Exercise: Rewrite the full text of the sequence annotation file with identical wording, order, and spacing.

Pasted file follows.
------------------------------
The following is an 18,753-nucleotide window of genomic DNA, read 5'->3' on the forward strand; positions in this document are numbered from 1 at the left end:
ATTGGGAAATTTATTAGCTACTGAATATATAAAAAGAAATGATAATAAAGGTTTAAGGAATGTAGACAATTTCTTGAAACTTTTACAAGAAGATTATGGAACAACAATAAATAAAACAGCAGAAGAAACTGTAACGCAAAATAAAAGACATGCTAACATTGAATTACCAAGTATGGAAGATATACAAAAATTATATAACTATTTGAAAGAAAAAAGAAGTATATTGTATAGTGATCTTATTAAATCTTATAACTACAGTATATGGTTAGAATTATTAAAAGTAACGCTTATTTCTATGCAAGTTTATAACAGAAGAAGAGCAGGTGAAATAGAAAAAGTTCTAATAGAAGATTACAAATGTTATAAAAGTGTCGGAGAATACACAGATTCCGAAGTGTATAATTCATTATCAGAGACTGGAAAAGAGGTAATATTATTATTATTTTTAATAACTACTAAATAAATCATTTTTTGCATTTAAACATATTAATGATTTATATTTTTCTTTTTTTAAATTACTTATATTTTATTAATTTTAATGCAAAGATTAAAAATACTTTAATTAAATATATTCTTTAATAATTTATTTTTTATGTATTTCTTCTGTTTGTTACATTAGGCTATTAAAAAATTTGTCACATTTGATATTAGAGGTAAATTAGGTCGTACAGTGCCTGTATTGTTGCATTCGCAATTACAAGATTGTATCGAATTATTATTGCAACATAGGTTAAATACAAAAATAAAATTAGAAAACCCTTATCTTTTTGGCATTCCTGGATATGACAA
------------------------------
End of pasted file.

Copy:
The following is an 18,753-nucleotide window of genomic DNA, read 5'->3' on the forward strand; positions in this document are numbered from 1 at the left end:
ATTGGGAAATTTATTAGCTACTGAATATATAAAAAGAAATGATAATAAAGGTTTAAGGAATGTAGACAATTTCTTGAAACTTTTACAAGAAGATTATGGAACAACAATAAATAAAACAGCAGAAGAAACTGTAACGCAAAATAAAAGACATGCTAACATTGAATTACCAAGTATGGAAGATATACAAAAATTATATAACTATTTGAAAGAAAAAAGAAGTATATTGTATAGTGATCTTATTAAATCTTATAACTACAGTATATGGTTAGAATTATTAAAAGTAACGCTTATTTCTATGCAAGTTTATAACAGAAGAAGAGCAGGTGAAATAGAAAAAGTTCTAATAGAAGATTACAAATGTTATAAAAGTGTCGGAGAATACACAGATTCCGAAGTGTATAATTCATTATCAGAGACTGGAAAAGAGGTAATATTATTATTATTTTTAATAACTACTAAATAAATCATTTTTTGCATTTAAACATATTAATGATTTATATTTTTCTTTTTTTAAATTACTTATATTTTATTAATTTTAATGCAAAGATTAAAAATACTTTAATTAAATATATTCTTTAATAATTTATTTTTTATGTATTTCTTCTGTTTGTTACATTAGGCTATTAAAAAATTTGTCACATTTGATATTAGAGGTAAATTAGGTCGTACAGTGCCTGTATTGTTGCATTCGCAATTACAAGATTGTATCGAATTATTATTGCAACATAGGTTAAATACAAAAATAAAATTAGAAAACCCTTATCTTTTTGGCATTCCTGGATATGACAA